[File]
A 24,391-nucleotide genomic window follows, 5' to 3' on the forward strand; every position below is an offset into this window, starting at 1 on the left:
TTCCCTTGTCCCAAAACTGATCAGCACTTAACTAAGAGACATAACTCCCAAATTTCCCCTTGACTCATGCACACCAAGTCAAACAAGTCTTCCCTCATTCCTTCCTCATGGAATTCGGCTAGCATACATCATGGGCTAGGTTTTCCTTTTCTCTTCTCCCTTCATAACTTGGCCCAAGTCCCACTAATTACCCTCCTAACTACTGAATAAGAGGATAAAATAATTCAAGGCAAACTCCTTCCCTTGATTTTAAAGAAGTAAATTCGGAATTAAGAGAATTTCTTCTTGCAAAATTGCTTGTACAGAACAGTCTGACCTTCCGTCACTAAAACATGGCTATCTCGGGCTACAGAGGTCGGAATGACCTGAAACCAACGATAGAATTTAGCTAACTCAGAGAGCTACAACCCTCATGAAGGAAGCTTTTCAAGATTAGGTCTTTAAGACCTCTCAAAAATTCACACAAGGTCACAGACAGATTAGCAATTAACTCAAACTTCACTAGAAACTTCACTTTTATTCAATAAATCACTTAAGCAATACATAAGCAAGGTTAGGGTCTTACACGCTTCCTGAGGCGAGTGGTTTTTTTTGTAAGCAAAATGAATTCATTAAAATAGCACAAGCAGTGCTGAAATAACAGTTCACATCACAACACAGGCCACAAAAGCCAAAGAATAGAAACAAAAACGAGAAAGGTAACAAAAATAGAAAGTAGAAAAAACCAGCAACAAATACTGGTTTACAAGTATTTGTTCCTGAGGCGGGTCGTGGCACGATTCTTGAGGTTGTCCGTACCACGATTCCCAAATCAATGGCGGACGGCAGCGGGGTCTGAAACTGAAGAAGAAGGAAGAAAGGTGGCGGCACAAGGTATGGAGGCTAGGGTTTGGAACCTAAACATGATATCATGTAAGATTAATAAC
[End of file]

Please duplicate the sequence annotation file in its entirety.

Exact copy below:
A 24,391-nucleotide genomic window follows, 5' to 3' on the forward strand; every position below is an offset into this window, starting at 1 on the left:
TTCCCTTGTCCCAAAACTGATCAGCACTTAACTAAGAGACATAACTCCCAAATTTCCCCTTGACTCATGCACACCAAGTCAAACAAGTCTTCCCTCATTCCTTCCTCATGGAATTCGGCTAGCATACATCATGGGCTAGGTTTTCCTTTTCTCTTCTCCCTTCATAACTTGGCCCAAGTCCCACTAATTACCCTCCTAACTACTGAATAAGAGGATAAAATAATTCAAGGCAAACTCCTTCCCTTGATTTTAAAGAAGTAAATTCGGAATTAAGAGAATTTCTTCTTGCAAAATTGCTTGTACAGAACAGTCTGACCTTCCGTCACTAAAACATGGCTATCTCGGGCTACAGAGGTCGGAATGACCTGAAACCAACGATAGAATTTAGCTAACTCAGAGAGCTACAACCCTCATGAAGGAAGCTTTTCAAGATTAGGTCTTTAAGACCTCTCAAAAATTCACACAAGGTCACAGACAGATTAGCAATTAACTCAAACTTCACTAGAAACTTCACTTTTATTCAATAAATCACTTAAGCAATACATAAGCAAGGTTAGGGTCTTACACGCTTCCTGAGGCGAGTGGTTTTTTTTGTAAGCAAAATGAATTCATTAAAATAGCACAAGCAGTGCTGAAATAACAGTTCACATCACAACACAGGCCACAAAAGCCAAAGAATAGAAACAAAAACGAGAAAGGTAACAAAAATAGAAAGTAGAAAAAACCAGCAACAAATACTGGTTTACAAGTATTTGTTCCTGAGGCGGGTCGTGGCACGATTCTTGAGGTTGTCCGTACCACGATTCCCAAATCAATGGCGGACGGCAGCGGGGTCTGAAACTGAAGAAGAAGGAAGAAAGGTGGCGGCACAAGGTATGGAGGCTAGGGTTTGGAACCTAAACATGATATCATGTAAGATTAATAAC